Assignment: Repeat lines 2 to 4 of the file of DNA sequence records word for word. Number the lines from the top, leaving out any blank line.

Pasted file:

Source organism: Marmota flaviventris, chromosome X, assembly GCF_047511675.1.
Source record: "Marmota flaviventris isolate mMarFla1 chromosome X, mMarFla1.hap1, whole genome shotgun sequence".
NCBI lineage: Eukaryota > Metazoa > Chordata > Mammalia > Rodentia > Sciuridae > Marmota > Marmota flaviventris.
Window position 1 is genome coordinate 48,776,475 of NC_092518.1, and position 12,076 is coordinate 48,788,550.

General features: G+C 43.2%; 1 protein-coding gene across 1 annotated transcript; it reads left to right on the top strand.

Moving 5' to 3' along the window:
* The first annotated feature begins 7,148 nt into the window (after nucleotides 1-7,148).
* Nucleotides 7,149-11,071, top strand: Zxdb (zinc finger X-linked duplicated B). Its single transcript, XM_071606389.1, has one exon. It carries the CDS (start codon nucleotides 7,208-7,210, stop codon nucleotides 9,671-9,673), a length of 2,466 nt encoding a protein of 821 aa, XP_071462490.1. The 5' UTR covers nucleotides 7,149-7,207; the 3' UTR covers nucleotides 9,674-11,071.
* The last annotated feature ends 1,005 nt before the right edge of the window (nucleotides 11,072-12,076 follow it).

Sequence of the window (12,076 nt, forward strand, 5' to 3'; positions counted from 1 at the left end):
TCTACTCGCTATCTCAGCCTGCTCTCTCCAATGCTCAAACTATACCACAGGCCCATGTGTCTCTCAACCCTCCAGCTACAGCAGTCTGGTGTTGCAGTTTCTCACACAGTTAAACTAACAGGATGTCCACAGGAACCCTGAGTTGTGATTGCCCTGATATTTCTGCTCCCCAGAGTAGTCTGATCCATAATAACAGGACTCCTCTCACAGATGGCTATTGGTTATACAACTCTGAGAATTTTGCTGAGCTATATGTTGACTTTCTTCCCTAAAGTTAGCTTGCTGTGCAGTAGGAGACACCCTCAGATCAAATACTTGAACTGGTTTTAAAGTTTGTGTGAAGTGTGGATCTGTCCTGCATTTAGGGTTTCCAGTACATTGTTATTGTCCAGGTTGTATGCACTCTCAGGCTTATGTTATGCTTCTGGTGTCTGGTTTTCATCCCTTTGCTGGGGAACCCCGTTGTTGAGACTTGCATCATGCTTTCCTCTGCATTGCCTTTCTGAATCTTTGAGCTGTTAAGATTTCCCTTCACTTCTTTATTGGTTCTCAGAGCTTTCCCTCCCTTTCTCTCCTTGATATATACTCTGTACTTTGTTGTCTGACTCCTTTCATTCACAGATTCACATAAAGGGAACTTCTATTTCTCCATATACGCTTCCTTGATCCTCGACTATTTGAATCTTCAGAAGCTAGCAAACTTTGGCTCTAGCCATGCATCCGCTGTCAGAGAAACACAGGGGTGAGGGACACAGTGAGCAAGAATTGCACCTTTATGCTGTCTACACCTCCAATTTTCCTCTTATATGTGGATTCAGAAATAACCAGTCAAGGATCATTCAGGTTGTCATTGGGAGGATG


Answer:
Source record: "Marmota flaviventris isolate mMarFla1 chromosome X, mMarFla1.hap1, whole genome shotgun sequence".
NCBI lineage: Eukaryota > Metazoa > Chordata > Mammalia > Rodentia > Sciuridae > Marmota > Marmota flaviventris.
Window position 1 is genome coordinate 48,776,475 of NC_092518.1, and position 12,076 is coordinate 48,788,550.